This week’s Torah portion BO („Come“) speaks about the last three plagues over Egypt, where God showed the mighty Pharaoh His great power. The final plague follows with the triumphant Exodus of the people of Israel from Egypt, from slavery into freedom.

Jewish scholars explain that the first nine plagues are divided into three-year cycles. Before every three-year cycle, the LORD commanded Moses early in the morning to stand before Pharaoh in the presence of many (7:15; 8:16; 9:13) and forewarned him of what was coming (7:17; 8:17). The third time of every cycle Moses stood before Pharaoh, it came without warning (8:12).

In the beginning, Pharaoh’s heart was hardened, he refused let the people go, but then stepwise he did allow the people sacrifice to the God of Israel. Then he said it was okay for the men, women and children to leave Egypt, but without the livestock and finally God had the victory, calling the children out with wealth and blessings.

    Video-Commentary by Rabbi Chaim Richman, Temple Institute, Jerusalem:

    A new world order. Sounds scary, but thats exactly what G-d established
    when he commanded Israel, saying, „This month shall be to you the head of
    the months; to you it shall be the first of the months of the year. (Ex. 12:2)

Even Pharaoh’s advisors told him to let God’s people go, but Pharaoh’s pride and selfish ambitions kept him from listening to counsel. May we also be careful and recognize our pride early on, willing to humble ourselves and surrender all. The punishment for Pharaoh and ‘all who trusted him’ came later through Nebuchadnezzar when he ruled Babylon (Jeremiah 46).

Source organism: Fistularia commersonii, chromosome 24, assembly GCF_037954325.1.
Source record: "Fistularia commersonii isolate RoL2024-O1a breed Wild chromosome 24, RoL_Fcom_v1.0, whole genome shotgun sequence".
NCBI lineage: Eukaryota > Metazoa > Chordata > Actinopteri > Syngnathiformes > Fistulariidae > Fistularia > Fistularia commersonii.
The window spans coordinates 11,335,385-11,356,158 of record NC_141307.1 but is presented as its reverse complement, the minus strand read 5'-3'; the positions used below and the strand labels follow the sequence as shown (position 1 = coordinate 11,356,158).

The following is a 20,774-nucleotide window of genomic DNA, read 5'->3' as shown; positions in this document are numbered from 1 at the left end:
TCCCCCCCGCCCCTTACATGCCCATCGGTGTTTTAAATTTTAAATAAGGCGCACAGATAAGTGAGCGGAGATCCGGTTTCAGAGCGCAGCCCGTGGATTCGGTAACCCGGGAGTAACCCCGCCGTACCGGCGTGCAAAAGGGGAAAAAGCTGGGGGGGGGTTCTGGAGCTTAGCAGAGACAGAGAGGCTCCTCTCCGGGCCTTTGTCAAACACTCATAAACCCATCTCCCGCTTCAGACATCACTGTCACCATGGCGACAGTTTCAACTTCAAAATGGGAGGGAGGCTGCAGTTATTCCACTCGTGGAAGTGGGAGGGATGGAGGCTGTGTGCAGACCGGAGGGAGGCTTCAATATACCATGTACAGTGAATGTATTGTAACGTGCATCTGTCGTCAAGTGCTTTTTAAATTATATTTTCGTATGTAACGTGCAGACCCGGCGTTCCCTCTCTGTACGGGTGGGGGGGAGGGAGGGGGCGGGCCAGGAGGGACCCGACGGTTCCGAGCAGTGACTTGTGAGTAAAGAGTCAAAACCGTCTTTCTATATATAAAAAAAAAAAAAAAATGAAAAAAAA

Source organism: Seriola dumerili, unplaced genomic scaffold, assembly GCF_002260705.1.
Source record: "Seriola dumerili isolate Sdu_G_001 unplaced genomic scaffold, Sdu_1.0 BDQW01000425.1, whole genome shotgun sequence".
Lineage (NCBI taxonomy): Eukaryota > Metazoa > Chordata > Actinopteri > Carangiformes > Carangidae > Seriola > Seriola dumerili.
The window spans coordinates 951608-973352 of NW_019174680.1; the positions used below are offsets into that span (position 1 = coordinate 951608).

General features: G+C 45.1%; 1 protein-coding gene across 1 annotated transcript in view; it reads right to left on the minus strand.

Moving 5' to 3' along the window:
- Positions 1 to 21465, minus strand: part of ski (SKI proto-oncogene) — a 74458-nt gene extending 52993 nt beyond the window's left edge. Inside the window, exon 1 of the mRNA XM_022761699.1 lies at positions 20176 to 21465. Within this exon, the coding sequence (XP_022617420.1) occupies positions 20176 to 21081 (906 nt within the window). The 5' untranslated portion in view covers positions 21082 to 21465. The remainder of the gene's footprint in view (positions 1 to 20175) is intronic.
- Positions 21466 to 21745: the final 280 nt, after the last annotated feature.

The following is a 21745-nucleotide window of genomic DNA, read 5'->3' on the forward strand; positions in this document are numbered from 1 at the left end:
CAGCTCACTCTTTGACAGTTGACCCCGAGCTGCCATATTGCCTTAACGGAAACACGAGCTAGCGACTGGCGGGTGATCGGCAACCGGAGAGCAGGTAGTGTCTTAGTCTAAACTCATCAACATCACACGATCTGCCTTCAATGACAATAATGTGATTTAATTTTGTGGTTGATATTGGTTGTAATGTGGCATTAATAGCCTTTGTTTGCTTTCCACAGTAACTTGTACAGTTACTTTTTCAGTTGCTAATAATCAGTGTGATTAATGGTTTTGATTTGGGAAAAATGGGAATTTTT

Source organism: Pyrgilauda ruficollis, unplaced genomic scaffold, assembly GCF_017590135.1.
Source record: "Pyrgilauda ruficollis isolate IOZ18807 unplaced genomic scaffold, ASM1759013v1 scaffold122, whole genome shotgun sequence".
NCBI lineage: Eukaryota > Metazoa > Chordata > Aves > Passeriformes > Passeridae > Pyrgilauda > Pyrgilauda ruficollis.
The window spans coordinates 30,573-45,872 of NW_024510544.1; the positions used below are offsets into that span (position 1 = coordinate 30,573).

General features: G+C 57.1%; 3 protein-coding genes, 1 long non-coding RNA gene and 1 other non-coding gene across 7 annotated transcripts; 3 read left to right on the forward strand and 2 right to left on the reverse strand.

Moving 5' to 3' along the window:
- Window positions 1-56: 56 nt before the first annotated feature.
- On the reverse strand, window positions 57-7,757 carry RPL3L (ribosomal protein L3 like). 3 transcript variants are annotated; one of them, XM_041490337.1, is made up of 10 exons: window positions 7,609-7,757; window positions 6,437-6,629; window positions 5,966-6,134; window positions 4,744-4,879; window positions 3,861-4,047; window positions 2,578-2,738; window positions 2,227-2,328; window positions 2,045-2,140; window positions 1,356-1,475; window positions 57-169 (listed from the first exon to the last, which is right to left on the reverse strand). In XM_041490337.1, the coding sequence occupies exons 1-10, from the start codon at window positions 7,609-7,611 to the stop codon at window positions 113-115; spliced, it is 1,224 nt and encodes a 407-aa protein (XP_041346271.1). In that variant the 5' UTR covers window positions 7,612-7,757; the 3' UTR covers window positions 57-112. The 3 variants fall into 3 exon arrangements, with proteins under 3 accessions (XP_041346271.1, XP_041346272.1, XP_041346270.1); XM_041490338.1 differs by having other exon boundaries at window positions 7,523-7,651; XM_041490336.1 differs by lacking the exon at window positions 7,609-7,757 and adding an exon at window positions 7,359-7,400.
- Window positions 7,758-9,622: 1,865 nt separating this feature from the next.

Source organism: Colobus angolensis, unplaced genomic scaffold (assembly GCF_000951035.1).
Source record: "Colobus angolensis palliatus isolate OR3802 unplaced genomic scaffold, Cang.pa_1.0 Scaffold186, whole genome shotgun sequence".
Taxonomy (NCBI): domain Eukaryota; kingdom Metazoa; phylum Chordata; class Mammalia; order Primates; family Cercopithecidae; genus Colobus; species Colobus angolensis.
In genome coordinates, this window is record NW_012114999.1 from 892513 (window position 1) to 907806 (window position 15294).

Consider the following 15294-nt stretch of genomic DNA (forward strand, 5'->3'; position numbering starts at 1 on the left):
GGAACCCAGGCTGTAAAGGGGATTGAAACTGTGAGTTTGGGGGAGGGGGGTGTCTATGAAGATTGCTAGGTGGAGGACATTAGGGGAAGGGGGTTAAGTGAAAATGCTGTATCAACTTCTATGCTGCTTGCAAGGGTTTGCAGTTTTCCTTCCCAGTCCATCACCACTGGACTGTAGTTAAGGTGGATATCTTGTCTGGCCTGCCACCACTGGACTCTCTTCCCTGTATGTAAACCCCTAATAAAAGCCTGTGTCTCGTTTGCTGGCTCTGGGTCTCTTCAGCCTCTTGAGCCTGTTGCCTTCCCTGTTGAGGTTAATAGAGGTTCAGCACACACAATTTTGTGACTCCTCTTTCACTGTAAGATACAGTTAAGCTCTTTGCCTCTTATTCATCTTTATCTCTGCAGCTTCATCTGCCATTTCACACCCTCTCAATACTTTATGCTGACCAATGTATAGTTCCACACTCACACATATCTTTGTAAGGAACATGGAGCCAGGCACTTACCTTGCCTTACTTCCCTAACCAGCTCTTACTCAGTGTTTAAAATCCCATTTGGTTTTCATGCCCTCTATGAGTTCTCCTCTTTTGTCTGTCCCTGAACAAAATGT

Remember it took only three days to leave Egypt, but 40 years for Egypt and her cults and idols to leave the minds and hearts of Israel.
In order to know the exact timing of the Exodus we must begin with the Babylonian exile, which we know happened in 586 BOT. If we add another 390 ‘day-years’ mentioned in Ezekiel 4:4-13 we come to the year King Solomon divided the two kingdoms into Israel and Judea in 976 BOT. Take another 36 (40 less 4) years of Solomon’s reign and the 480 years between his throne and the time of the Exodus described in 1 Kings 6:1 and the date comes to 1492 BOT!

Commandments were given, still used today, which commemorates the Exodus from Egypt. A blameless lamb should be kept on the 10th of Nissan and on the 14th slaughtered and eaten at the last supper on the 15th of Nissan at the last night.